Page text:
Whenever a particular idea or program moves to the center of national debate, you can bet that there will be intense scrutiny of its effectiveness. That's certainly the case now with early childhood education.
Late last year, President Obama unveiled the Invest in US initiative, designed to put more than a $1 billion in federal and philanthropic spending into early childhood programs. A group of funders, including the Gates, LEGO, Kresge, and Kellogg foundations, put more than $300 million into the initiative to complement the $750 million from the U.S. Department of Health and Human Services.
Meanwhile, funders have been working to answer the question of which early childhood education programs are the most effective over time, and therefore, most deserving of support from initiatives such as Invest in US. It's a hugely important question, obviously, since not all ECE efforts deliver the same bang for the buck, and it's crucial that policymakers get behind the right approach. And politically, it will be easier to expand pre-K if advocates have powerful evidence of its benefits.
All of which helps explain why, in 2011, the Robin Hood Foundation began the planning for a multi-year research endeavor known as the Early Childhood Research Initiative (ECRI).
ECRI is now in the second program year of an effort that is slated to end in 2020, with the release of the final report. Robin Hood Foundation partnered with social policy evaluation firm MDRC, which has a long track record of conducting education studies. Funding for ECRI comes from the Heising-Simons Foundation, the Salomon Family Foundation, and the Overdeck Family Foundation.
ECRI aligns closely with the interests of all three funders. Heising-Simons is an intriguing foundation we've written about several times lately, with ambitious work in the area of environment, science, and education—all bankrolled by the hedge fund fortune of James Simons, the father of foundation co-founder and president, Liz Simons. Early childhood education is a major passion of this funder. Liz Simons was previously a teacher and founded an summer early childhood education program called Stretch to Kindergarten. Heising-Simons Foundation has funded multiple ECE projects, including research and evaluation work, and it's made grants to the Robin Hood Foundation and MDRC worth more than $6 million since 2012, when ECRI was in its planning and pilot phases.
Early childhood education, along with STEM, is also a key interest for the Overdeck Family Foundation, headed by John and Laura Overdeck. In 2013, the Overdecks gave $1.5 million to ECRI. John Overdeck is a director of the Robin Hood Foundation. The Overdecks have also supported the Harlem Children’s Zone through its early impact strategy. (As an aside, John Overdeck and James Simons are both math whizzes turned hedge fund winners turned philanthropists, so it's not surprising when we find Overdeck and Simons money behind the same work.)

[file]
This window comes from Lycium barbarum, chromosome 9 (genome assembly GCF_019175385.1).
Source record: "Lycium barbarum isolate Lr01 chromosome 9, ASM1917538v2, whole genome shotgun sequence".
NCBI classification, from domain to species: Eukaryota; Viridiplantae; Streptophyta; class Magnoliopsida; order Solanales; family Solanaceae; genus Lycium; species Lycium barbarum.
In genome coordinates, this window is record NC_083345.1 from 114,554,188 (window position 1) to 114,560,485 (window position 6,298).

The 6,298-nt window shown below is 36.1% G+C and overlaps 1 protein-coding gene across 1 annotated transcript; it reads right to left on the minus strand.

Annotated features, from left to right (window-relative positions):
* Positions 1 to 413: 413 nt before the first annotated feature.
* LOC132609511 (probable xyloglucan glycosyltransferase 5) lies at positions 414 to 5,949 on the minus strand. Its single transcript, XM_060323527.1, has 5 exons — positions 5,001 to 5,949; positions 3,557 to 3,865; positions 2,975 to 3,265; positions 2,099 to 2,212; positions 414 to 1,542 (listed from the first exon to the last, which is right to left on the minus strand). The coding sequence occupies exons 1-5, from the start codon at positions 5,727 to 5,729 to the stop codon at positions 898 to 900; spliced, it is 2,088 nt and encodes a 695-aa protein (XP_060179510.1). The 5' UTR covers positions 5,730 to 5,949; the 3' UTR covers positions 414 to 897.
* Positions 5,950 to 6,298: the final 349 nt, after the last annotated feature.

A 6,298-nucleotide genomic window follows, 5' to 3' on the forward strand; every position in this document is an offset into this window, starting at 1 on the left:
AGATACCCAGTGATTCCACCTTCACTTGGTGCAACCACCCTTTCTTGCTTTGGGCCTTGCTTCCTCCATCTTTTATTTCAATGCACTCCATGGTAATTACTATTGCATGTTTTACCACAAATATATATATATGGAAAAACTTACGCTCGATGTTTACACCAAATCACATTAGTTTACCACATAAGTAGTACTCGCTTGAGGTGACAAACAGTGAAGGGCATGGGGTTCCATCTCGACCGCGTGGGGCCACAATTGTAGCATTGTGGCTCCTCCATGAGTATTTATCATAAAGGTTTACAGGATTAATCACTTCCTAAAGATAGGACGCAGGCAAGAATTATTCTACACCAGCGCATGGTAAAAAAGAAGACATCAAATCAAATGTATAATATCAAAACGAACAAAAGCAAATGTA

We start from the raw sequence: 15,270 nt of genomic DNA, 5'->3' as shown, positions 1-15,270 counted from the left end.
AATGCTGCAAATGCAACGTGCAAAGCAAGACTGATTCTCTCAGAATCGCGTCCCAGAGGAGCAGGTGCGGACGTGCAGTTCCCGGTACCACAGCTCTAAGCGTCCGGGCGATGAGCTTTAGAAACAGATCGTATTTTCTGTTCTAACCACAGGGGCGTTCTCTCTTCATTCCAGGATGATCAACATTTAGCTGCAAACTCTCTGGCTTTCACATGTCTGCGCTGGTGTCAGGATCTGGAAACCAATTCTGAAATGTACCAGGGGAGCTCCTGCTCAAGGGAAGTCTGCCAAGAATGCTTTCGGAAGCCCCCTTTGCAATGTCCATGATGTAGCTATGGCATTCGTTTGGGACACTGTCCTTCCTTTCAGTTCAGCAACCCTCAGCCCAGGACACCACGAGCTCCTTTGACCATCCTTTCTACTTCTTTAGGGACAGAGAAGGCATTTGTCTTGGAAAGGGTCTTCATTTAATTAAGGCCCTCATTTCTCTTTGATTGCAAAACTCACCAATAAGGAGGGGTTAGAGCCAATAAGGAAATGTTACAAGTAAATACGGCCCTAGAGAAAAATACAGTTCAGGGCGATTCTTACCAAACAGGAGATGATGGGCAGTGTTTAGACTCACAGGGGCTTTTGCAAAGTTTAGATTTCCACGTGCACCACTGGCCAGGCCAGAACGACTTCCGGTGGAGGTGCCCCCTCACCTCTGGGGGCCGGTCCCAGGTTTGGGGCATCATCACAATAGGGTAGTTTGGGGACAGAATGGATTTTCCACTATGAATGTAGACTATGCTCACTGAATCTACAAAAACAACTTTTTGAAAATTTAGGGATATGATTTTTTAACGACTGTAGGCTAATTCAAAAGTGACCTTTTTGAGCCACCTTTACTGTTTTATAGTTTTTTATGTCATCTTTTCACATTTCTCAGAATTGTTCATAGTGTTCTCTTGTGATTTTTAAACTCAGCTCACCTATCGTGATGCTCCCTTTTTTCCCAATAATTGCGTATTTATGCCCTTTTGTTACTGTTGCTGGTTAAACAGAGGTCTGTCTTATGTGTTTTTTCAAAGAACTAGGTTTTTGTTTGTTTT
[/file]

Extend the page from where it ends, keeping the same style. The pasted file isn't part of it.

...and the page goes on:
Salomon’s funding mostly focuses on treatment of child abuse, with particular emphasis on sexual abuse. Together, the Robin Hood Foundation, MDRC, and the three funders hope the multi-year study of various EC interventions will yield definitive conclusions on the programs with the greatest impact.
Previous research, such as the work of economist James Heckman, shows that effective early childhood programs have greater impact than interventions delivered later in children’s lives. However, the positive effects of many early childhood programs diminish over time. Past studies of Head Start, for example, suggest that the benefits of the program fade as children grow older. Defenders of Head Start, however, contend that such conclusions are based on a narrow reading of the data.
Another problem is that many studies of early childhood education programs do not conduct follow-up monitoring beyond subjects’ entry into kindergarten. ECRI’s design will examine multiple early childhood programs and track the children in such programs through third grade, the level at which research suggests that reasonable predictions about future educational achievements can be made.
ECRI is a major research endeavor, but it's by no means alone in gathering more empirical evidence on EC. Previously, I've reported on efforts by a pair of Texas funders to gather more and better data on EC programs, as well as work by the Kellogg Foundation to help Oklahoma unify data sources across agencies and EC programs.
Some state legislatures, as well as the GOP-dominated Congress, have been less than enthusiastic about funding ECE programs, regarding many interventions as unproven and a dubious use of tax dollars. Let’s hope the work of ECRI and similar efforts across the country will yield convincing information about the programs that work.